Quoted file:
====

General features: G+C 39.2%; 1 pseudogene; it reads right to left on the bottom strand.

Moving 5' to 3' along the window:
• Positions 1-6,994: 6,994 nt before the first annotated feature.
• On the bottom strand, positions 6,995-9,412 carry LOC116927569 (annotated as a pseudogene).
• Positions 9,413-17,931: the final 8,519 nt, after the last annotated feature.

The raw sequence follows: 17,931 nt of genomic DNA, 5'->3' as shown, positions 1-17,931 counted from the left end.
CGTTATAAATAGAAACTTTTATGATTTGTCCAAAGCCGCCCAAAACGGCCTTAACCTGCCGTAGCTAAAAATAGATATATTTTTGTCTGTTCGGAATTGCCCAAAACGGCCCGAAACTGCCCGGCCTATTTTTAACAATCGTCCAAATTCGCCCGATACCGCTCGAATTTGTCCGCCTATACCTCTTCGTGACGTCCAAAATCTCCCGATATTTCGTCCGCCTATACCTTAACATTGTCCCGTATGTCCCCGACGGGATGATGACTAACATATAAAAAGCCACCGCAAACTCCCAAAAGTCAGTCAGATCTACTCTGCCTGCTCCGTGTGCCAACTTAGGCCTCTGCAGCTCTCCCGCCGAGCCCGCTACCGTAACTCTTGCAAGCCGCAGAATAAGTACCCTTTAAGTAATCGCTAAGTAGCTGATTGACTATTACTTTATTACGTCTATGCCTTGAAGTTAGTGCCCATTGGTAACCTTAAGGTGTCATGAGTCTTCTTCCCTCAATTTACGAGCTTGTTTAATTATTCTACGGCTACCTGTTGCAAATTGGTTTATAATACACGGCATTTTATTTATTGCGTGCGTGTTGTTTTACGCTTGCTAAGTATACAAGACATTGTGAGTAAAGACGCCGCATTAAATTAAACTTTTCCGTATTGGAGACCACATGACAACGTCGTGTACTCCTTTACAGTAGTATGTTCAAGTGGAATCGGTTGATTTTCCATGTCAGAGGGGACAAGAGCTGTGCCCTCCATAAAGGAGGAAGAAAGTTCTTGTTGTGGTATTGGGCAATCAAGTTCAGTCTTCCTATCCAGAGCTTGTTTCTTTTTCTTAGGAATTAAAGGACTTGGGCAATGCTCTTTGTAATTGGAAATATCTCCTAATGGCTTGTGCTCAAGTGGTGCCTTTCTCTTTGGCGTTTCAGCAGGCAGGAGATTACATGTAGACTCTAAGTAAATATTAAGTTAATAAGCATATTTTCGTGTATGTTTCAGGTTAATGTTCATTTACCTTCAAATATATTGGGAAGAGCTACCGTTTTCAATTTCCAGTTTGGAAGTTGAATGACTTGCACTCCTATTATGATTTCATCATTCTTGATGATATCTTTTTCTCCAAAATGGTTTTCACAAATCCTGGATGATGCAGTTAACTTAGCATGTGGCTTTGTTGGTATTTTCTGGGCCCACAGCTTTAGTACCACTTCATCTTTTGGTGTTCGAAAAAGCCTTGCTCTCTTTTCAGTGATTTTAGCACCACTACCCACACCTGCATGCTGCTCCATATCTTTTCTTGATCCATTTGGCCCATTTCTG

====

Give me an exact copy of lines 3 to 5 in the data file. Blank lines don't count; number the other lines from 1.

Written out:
• Positions 1-6,994: 6,994 nt before the first annotated feature.
• On the bottom strand, positions 6,995-9,412 carry LOC116927569 (annotated as a pseudogene).
• Positions 9,413-17,931: the final 8,519 nt, after the last annotated feature.